It facilitates the design and implementation of loosely coupled, reusable, and testable objects in your software design and implementation by removing dependencies that often inhibit reuse. Dependency injection can help you design your applications so that the architecture [container] links the components rather than the components linking themselves.

Your code will be easier to maintain and easier reuse in other contexts.

This is because your object is handed what it needs to work and since it it freed from the burden of resolving its dependencies. When an object is handed what it need to work in terms of its dependencies by a container such as Spring, this is called inversion of control (IoC). One may wonder, why does this, that is IoC, make maintenance and reuse easier? Its because the components (plain old Java objects) that make up your application are loosely coupled as a result of your objects being handed what they need to work – its far easier to swap out a component as a matter of configuration than it otherwise would have been in a tightly coupled architecture.

It is also because dependency injection promotes programming to interfaces which conceals the implementation details of each dependency and naturally this makes it easier to swap out implementations of a given interface. The combination of your objects being handed what they need to work by an IoC container and programming to interfaces significantly enhances loose coupling.

Finally, it is because the centralized control over the object lifecycle brings with it a host of benefits that enhances the maintainability and re-usability of ones code. For example, Spring’s BeanFactoryPostProcessors are able to modify the definition of any bean in the ApplicationContext‘s BeanFactory before any objects are created. A good example of such a BeanFactoryPostProcessor is a PropertyPlaceholderConfigurer which substitutes ${variables} in an definitions with values from .properties files. In addition, a BeanPostProcessor may wrap your beans in a dynamic proxy and add behaviour to your application logic transparently. A good example of behaviour that can be transparently added is transaction management behavior that has been declaratively specified using annotations.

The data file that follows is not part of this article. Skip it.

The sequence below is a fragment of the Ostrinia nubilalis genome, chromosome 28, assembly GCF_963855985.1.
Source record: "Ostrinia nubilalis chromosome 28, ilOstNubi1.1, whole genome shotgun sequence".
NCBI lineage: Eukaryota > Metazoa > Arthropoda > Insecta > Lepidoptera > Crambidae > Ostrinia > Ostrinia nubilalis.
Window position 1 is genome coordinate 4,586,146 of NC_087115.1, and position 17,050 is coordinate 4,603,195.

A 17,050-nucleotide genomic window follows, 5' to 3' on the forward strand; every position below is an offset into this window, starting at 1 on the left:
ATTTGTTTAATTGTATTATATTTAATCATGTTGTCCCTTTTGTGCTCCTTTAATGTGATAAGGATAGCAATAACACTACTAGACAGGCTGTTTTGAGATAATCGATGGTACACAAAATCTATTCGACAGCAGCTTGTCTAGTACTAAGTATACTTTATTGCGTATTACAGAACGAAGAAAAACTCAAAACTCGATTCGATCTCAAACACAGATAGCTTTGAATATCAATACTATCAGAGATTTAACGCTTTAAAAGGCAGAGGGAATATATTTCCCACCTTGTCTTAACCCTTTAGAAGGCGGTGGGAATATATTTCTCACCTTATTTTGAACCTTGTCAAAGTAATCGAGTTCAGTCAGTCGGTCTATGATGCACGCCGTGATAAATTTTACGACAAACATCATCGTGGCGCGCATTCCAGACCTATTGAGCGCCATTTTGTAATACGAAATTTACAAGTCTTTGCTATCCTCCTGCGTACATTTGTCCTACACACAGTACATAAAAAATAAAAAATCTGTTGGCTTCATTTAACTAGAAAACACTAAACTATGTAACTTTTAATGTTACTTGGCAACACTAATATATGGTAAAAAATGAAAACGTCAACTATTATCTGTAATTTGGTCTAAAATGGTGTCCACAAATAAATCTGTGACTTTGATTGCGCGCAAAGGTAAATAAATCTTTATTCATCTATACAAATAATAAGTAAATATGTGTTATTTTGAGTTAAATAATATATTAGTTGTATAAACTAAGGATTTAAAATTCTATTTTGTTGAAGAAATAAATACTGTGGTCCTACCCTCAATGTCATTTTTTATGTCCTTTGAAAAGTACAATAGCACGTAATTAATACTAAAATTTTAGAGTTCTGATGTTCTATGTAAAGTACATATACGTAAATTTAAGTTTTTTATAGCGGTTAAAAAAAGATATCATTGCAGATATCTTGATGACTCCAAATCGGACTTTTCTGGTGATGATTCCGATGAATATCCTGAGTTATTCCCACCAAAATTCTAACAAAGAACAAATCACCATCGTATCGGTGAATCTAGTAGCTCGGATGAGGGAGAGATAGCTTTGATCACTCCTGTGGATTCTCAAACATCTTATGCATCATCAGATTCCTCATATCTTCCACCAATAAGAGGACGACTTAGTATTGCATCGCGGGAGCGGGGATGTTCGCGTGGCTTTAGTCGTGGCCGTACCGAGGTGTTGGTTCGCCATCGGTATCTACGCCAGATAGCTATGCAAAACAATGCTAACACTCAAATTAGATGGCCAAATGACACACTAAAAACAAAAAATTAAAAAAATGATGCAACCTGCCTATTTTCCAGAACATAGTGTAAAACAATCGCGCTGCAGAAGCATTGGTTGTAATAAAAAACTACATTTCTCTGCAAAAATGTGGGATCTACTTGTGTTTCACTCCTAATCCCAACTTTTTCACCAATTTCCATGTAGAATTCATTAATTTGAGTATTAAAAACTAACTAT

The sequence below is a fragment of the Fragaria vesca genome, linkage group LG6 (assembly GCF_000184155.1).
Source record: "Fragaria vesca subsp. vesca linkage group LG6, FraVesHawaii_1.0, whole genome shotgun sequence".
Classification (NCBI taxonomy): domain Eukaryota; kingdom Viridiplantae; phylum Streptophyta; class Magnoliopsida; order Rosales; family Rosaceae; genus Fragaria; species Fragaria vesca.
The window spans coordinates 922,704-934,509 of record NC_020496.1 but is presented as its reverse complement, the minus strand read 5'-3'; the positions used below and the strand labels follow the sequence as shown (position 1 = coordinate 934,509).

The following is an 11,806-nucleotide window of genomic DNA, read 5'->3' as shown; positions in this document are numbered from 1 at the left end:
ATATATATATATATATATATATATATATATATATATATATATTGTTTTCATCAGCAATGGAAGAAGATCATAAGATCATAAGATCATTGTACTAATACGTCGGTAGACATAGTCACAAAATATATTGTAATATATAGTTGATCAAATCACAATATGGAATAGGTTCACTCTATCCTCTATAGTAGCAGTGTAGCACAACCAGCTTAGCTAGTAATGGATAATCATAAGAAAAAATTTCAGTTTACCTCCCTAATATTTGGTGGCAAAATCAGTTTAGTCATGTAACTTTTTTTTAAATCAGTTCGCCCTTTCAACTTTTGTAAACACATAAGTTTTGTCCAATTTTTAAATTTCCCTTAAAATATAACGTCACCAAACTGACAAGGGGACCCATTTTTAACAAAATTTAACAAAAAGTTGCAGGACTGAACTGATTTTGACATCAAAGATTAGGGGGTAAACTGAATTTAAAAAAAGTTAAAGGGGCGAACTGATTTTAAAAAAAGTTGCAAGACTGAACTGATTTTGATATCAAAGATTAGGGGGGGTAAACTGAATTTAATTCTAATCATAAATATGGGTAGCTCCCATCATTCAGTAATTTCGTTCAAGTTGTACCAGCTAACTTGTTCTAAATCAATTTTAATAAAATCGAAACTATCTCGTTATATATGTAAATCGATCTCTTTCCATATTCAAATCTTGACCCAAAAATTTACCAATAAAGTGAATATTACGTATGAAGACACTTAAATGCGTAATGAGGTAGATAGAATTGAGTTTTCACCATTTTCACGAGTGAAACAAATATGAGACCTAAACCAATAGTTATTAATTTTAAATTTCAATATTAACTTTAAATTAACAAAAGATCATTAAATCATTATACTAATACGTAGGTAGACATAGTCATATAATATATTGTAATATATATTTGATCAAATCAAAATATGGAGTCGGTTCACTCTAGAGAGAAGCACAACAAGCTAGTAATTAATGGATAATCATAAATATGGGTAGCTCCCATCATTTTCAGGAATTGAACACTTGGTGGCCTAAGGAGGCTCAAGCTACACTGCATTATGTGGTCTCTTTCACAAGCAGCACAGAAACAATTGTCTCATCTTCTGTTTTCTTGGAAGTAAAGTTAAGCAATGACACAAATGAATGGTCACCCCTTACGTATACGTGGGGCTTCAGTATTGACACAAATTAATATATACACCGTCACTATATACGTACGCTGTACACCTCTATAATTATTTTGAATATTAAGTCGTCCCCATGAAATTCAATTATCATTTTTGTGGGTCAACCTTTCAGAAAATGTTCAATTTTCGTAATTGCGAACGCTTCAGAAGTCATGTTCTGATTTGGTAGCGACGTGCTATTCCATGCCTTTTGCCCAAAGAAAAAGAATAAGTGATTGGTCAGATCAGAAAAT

Your code will have significantly enhanced testability

This is because dependencies can easily be replaced with stubs or mocks in unit tests.

Should Dependency Injection Containers Be Used in Every Project?

This is a matter of opinion and so this will be the authors opinion. In short, the answer is no.

One may wonder why the answer is no. It is because one still needs to motivate why one needs all the benefits that come with using say Spring or Guice in one’s architecture. In short-lived prototyping projects maintainability and unit testing may not be the top priority, it could be that the bulk of the effort is say in producing a GUI prototype or experimenting with new technologies. It could also be that reusability is of no concern. Every project is different and thought and motivation needs to be applied to every technology decision.

To give an example of where the benefits of IoC may not be the top priority. The author was handed a micro project (single developer at a time)  that was in trouble in terms of delivery to the client, the top priority was to show the client results in weekly sprints, and the first decision made was to speed up local development and make the existing code generally comprehensible. This involved introducing Maven, the Maven Jetty plugin, JRebel, significant refactoring and much more. Results where delivered, albeit in a tightly coupled manner with hand rolled singletons (factories) and little unit or integration testing. The project later reached a stage where introducing an IoC container made sense in terms of priorities in order to realise all of the cited benefits, above all to introduce testing automation to stub out cloud services.

Although the short answer is no, its worth noting that the long answer is no but in general yes. More often than not prototyping projects go live, and it is in general unlikely that an application will require no maintenance after it went into production. So one should not set up fellow maintainers or one-self up for failure and 9 times out of 10 (if not 9.9 times out of 10) use IoC containers / dependency injection in order to realise the core benefits and that is code that is easier to change, easier to unit test and easier to reuse in other contexts.

References

  1. Dependency Injection, Slideshare, Anand Rajana
  2. Core Spring. Student Lecture Manual. Version 3.2.
  3. google-guice (its worth listening to the presentation, they provide good examples in their slides)
  4. Inversion of Control Containers and the Dependency Injection Pattern, Martin Fowler, 23 January 2004 (somewhat longwinded)